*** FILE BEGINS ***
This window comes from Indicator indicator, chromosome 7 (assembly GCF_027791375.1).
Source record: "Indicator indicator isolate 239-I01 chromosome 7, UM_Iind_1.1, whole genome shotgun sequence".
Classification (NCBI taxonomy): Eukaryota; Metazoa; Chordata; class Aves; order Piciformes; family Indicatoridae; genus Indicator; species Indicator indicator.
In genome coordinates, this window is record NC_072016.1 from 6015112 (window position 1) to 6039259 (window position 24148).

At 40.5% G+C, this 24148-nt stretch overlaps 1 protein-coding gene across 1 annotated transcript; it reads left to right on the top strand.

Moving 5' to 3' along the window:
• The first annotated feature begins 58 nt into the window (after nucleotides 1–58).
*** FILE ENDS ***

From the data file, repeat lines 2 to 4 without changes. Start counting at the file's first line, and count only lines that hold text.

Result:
Source record: "Indicator indicator isolate 239-I01 chromosome 7, UM_Iind_1.1, whole genome shotgun sequence".
Classification (NCBI taxonomy): Eukaryota; Metazoa; Chordata; class Aves; order Piciformes; family Indicatoridae; genus Indicator; species Indicator indicator.
In genome coordinates, this window is record NC_072016.1 from 6015112 (window position 1) to 6039259 (window position 24148).